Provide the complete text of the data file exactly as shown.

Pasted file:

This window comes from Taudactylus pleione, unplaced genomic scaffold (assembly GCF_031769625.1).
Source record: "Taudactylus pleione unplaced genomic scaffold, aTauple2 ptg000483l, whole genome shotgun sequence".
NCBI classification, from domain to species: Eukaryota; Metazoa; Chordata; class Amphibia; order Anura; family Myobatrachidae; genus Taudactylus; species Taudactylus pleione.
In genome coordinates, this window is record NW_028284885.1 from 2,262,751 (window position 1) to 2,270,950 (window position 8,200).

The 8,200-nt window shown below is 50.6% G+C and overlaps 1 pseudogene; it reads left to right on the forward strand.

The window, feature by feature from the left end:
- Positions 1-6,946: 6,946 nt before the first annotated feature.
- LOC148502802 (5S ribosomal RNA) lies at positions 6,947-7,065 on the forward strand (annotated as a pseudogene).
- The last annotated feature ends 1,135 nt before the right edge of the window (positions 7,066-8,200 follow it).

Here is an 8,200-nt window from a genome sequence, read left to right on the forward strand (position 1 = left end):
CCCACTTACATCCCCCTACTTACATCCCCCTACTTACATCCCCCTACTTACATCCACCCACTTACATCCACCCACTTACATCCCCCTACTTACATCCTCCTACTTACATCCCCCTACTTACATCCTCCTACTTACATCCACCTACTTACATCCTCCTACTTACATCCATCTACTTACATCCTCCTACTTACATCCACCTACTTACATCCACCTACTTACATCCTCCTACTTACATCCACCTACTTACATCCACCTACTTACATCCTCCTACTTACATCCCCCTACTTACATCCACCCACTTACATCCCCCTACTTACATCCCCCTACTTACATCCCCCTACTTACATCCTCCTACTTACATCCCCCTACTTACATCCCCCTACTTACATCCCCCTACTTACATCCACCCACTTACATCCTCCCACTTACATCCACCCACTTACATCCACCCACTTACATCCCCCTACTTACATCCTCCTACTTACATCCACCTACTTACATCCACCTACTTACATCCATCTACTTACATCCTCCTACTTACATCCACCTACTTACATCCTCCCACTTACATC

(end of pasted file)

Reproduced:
This window comes from Taudactylus pleione, unplaced genomic scaffold (assembly GCF_031769625.1).
Source record: "Taudactylus pleione unplaced genomic scaffold, aTauple2 ptg000483l, whole genome shotgun sequence".
NCBI classification, from domain to species: Eukaryota; Metazoa; Chordata; class Amphibia; order Anura; family Myobatrachidae; genus Taudactylus; species Taudactylus pleione.
In genome coordinates, this window is record NW_028284885.1 from 2,262,751 (window position 1) to 2,270,950 (window position 8,200).

The 8,200-nt window shown below is 50.6% G+C and overlaps 1 pseudogene; it reads left to right on the forward strand.

The window, feature by feature from the left end:
- Positions 1-6,946: 6,946 nt before the first annotated feature.
- LOC148502802 (5S ribosomal RNA) lies at positions 6,947-7,065 on the forward strand (annotated as a pseudogene).
- The last annotated feature ends 1,135 nt before the right edge of the window (positions 7,066-8,200 follow it).

Here is an 8,200-nt window from a genome sequence, read left to right on the forward strand (position 1 = left end):
CCCACTTACATCCCCCTACTTACATCCCCCTACTTACATCCCCCTACTTACATCCACCCACTTACATCCACCCACTTACATCCCCCTACTTACATCCTCCTACTTACATCCCCCTACTTACATCCTCCTACTTACATCCACCTACTTACATCCTCCTACTTACATCCATCTACTTACATCCTCCTACTTACATCCACCTACTTACATCCACCTACTTACATCCTCCTACTTACATCCACCTACTTACATCCACCTACTTACATCCTCCTACTTACATCCCCCTACTTACATCCACCCACTTACATCCCCCTACTTACATCCCCCTACTTACATCCCCCTACTTACATCCTCCTACTTACATCCCCCTACTTACATCCCCCTACTTACATCCCCCTACTTACATCCACCCACTTACATCCTCCCACTTACATCCACCCACTTACATCCACCCACTTACATCCCCCTACTTACATCCTCCTACTTACATCCACCTACTTACATCCACCTACTTACATCCATCTACTTACATCCTCCTACTTACATCCACCTACTTACATCCTCCCACTTACATC